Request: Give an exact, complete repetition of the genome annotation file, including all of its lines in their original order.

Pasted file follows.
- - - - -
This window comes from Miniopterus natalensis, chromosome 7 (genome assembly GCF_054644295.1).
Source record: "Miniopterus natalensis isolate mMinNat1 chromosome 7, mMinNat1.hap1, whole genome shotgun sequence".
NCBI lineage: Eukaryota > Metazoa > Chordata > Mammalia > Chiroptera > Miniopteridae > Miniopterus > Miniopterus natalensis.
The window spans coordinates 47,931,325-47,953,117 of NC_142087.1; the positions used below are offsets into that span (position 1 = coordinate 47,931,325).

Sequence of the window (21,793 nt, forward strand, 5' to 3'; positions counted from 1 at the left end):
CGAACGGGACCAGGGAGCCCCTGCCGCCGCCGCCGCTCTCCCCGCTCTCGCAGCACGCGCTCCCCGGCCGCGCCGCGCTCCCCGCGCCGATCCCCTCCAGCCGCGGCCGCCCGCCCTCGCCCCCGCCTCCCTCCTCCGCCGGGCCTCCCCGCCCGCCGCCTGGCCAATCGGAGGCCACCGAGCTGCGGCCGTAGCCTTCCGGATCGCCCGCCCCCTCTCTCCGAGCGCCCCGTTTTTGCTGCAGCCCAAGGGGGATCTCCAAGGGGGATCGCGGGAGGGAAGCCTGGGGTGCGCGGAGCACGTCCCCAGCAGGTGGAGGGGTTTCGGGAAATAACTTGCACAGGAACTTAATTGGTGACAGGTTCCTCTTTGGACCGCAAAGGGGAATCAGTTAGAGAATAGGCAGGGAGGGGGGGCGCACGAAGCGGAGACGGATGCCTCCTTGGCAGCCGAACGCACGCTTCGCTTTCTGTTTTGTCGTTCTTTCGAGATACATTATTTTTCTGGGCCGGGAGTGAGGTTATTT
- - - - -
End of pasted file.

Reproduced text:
This window comes from Miniopterus natalensis, chromosome 7 (genome assembly GCF_054644295.1).
Source record: "Miniopterus natalensis isolate mMinNat1 chromosome 7, mMinNat1.hap1, whole genome shotgun sequence".
NCBI lineage: Eukaryota > Metazoa > Chordata > Mammalia > Chiroptera > Miniopteridae > Miniopterus > Miniopterus natalensis.
The window spans coordinates 47,931,325-47,953,117 of NC_142087.1; the positions used below are offsets into that span (position 1 = coordinate 47,931,325).

Sequence of the window (21,793 nt, forward strand, 5' to 3'; positions counted from 1 at the left end):
CGAACGGGACCAGGGAGCCCCTGCCGCCGCCGCCGCTCTCCCCGCTCTCGCAGCACGCGCTCCCCGGCCGCGCCGCGCTCCCCGCGCCGATCCCCTCCAGCCGCGGCCGCCCGCCCTCGCCCCCGCCTCCCTCCTCCGCCGGGCCTCCCCGCCCGCCGCCTGGCCAATCGGAGGCCACCGAGCTGCGGCCGTAGCCTTCCGGATCGCCCGCCCCCTCTCTCCGAGCGCCCCGTTTTTGCTGCAGCCCAAGGGGGATCTCCAAGGGGGATCGCGGGAGGGAAGCCTGGGGTGCGCGGAGCACGTCCCCAGCAGGTGGAGGGGTTTCGGGAAATAACTTGCACAGGAACTTAATTGGTGACAGGTTCCTCTTTGGACCGCAAAGGGGAATCAGTTAGAGAATAGGCAGGGAGGGGGGGCGCACGAAGCGGAGACGGATGCCTCCTTGGCAGCCGAACGCACGCTTCGCTTTCTGTTTTGTCGTTCTTTCGAGATACATTATTTTTCTGGGCCGGGAGTGAGGTTATTT